company controlled by the clerk, and a sales clerk failing to record a sale and
pocketing the cash receipts.
Give examples of risk factors for fraudulent financial reporting for each of the 3 fraud conditions: incentives/pressures, opportunities, and attitudes/rationalization
The following are examples of risk factors for fraudulent financial reporting
for each of the three fraud conditions:
Incentives/Pressures - The company is under pressure to meet
debt covenants or obtain additional financing.
Opportunities - Ineffective oversight of financial reporting by the
board of directors allows management to exercise discretion over
Attitudes/Rationalization - Management is overly aggressive. For
example, the company may issue aggressive earnings forecasts,
or make extensive acquisitions using company stock.
What should the audit team consider in its planning discussion about fraud risks?
The following are examples of risk factors for misappropriation of
assets for each of the three fraud conditions:
Incentives/Pressures - The individual is unable to meet personal
Opportunities - There is insufficient segregation of duties that allows
the individual to handle cash receipts and related accounting records.
Attitudes/Rationalization - Management has disregarded the
inadequate separation of duties that allows the potential theft of
Auditors are required to make inquiries of individuals in the company when gathering info to assess fraud risk. Identify those with whom the auditor must make inquiries.
Auditing standards require the audit team to conduct discussions to
share insights from more experienced audit team members and to "brainstorm"
ideas that address the following:
1. How and where they believe the entity's financial statements might
be susceptible to material misstatement due to fraud. This
should include consideration of known external and internal factors
affecting the entity that might
create an incentive or pressure for management to commit
provide the opportunity for fraud to be perpetrated.
indicate a culture or environment that enables management to
rationalize fraudulent acts.
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2. How management could perpetrate and conceal fraudulent financial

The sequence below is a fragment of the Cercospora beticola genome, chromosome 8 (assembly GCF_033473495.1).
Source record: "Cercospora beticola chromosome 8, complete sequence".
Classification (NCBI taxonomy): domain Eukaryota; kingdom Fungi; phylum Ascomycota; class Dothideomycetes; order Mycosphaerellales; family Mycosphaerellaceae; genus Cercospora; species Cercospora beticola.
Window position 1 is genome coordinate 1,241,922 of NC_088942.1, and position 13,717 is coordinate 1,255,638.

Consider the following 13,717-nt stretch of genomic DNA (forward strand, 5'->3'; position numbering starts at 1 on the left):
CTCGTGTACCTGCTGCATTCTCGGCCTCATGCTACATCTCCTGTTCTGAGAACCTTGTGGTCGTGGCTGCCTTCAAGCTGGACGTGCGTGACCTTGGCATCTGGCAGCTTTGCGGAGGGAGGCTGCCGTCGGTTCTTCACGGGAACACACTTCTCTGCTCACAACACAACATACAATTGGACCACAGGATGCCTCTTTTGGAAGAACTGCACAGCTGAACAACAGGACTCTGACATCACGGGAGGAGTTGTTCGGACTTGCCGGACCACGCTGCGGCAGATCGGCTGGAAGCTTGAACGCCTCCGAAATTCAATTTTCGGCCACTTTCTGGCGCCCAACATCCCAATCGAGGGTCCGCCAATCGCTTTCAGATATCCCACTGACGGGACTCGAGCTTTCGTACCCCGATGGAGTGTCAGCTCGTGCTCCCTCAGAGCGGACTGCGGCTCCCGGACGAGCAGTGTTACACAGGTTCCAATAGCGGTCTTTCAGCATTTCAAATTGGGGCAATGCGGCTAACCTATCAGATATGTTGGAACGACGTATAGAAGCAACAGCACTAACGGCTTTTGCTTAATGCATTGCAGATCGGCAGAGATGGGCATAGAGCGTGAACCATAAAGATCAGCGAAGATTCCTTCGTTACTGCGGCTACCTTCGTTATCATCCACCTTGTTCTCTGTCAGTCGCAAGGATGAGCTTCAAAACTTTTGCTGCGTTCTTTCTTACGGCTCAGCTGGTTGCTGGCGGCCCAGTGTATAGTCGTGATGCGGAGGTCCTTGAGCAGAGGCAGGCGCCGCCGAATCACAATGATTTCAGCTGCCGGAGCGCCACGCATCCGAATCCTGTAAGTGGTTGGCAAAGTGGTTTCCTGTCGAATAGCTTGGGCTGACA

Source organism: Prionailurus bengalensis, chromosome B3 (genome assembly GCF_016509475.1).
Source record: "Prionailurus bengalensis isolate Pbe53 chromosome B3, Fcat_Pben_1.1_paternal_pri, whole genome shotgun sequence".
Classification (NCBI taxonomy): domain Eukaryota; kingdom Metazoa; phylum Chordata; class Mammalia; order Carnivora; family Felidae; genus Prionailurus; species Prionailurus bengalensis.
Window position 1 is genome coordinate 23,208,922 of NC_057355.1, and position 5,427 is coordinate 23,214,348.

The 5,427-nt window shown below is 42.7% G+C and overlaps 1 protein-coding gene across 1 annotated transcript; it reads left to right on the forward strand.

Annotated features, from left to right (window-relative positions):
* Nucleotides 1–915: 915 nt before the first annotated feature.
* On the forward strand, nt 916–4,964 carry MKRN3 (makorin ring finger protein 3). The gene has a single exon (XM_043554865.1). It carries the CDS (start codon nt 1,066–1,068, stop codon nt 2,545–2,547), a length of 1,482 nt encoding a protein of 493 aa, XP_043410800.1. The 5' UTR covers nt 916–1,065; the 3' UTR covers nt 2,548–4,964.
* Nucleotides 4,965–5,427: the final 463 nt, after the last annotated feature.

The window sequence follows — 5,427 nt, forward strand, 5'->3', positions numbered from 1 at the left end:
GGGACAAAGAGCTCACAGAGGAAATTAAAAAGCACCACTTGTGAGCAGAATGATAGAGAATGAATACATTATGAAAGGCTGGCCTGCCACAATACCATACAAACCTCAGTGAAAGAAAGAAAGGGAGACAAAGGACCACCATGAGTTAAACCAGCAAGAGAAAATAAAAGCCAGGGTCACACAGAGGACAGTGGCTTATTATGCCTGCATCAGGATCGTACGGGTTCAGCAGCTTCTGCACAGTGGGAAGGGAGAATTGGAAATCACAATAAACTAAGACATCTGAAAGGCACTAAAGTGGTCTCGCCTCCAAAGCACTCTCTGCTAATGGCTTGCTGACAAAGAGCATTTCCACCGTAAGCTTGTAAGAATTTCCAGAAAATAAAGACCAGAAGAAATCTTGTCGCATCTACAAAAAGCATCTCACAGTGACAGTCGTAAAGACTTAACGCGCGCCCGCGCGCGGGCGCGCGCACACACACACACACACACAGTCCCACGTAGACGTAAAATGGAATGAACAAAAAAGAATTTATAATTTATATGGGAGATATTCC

3. How assets of the entity could be misappropriated.
4. How the auditor might respond to the susceptibility of material
misstatements due to fraud.
The 2 components of professional skepticism are a questioning mindset and a critical assessment of the audit evidence. How do these components help an auditor distinguish an unintentional misstatement from an international (fraudulent) misstatement?
Professional skepticism suggests the auditor should neither assume that
management is dishonest, nor assume unquestioned honesty, and an auditor
should remain professionally skeptical throughout the entire audit process. A
questioning mind will encourage the auditor to gather more persuasive evidence
to corroborate management responses, which would help the auditor distinguish
intentional from unintentional misstatements. Critically assessing the evidence
means the auditor evaluates each piece of evidence separately, but also
evaluates all of the evidence gathered as a whole. For example, if all of
management's estimates are biased in the direction of increasing net income,
the auditor would be more likely to conclude the misstatements are intentional.
Describe the purpose of corporate codes of conduct and identify 3 examples of items addressed in a typical code of conduct.
The corporate code of conduct establishes the "tone at the top" of the
importance of honesty and integrity and can also provide more specific guidance
about permitted and prohibited behavior. Examples of items typically addressed
in a code of conduct include expectations of general employee conduct,
restrictions on conflicts of interest, and limitations on relationships with clients
Discuss the importance of the control environment or "setting the tone at the top," in establishing a culture of honesty and integrity in a company.